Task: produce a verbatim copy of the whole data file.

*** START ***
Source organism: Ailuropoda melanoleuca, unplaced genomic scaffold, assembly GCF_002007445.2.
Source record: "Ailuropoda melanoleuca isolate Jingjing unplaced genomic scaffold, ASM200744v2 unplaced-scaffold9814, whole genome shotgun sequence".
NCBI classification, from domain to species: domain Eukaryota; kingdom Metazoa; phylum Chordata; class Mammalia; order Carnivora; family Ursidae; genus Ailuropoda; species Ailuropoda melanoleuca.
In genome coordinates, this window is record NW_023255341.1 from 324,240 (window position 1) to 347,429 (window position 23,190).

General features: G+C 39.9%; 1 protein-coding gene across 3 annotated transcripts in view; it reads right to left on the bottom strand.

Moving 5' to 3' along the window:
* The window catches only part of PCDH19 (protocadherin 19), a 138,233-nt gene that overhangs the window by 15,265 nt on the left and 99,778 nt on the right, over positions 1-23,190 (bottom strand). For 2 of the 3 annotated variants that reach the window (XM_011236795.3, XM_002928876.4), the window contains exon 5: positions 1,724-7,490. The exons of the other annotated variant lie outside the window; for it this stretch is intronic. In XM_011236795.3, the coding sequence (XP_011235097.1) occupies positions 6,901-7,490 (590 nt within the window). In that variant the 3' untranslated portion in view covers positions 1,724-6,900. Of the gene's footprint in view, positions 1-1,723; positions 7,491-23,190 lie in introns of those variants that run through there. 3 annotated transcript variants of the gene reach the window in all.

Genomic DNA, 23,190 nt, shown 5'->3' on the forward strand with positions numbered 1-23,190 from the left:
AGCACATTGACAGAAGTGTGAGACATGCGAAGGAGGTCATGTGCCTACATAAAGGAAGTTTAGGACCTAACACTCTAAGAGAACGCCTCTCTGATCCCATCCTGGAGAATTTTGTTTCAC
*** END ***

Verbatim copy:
Source organism: Ailuropoda melanoleuca, unplaced genomic scaffold, assembly GCF_002007445.2.
Source record: "Ailuropoda melanoleuca isolate Jingjing unplaced genomic scaffold, ASM200744v2 unplaced-scaffold9814, whole genome shotgun sequence".
NCBI classification, from domain to species: domain Eukaryota; kingdom Metazoa; phylum Chordata; class Mammalia; order Carnivora; family Ursidae; genus Ailuropoda; species Ailuropoda melanoleuca.
In genome coordinates, this window is record NW_023255341.1 from 324,240 (window position 1) to 347,429 (window position 23,190).

General features: G+C 39.9%; 1 protein-coding gene across 3 annotated transcripts in view; it reads right to left on the bottom strand.

Moving 5' to 3' along the window:
* The window catches only part of PCDH19 (protocadherin 19), a 138,233-nt gene that overhangs the window by 15,265 nt on the left and 99,778 nt on the right, over positions 1-23,190 (bottom strand). For 2 of the 3 annotated variants that reach the window (XM_011236795.3, XM_002928876.4), the window contains exon 5: positions 1,724-7,490. The exons of the other annotated variant lie outside the window; for it this stretch is intronic. In XM_011236795.3, the coding sequence (XP_011235097.1) occupies positions 6,901-7,490 (590 nt within the window). In that variant the 3' untranslated portion in view covers positions 1,724-6,900. Of the gene's footprint in view, positions 1-1,723; positions 7,491-23,190 lie in introns of those variants that run through there. 3 annotated transcript variants of the gene reach the window in all.

Genomic DNA, 23,190 nt, shown 5'->3' on the forward strand with positions numbered 1-23,190 from the left:
AGCACATTGACAGAAGTGTGAGACATGCGAAGGAGGTCATGTGCCTACATAAAGGAAGTTTAGGACCTAACACTCTAAGAGAACGCCTCTCTGATCCCATCCTGGAGAATTTTGTTTCAC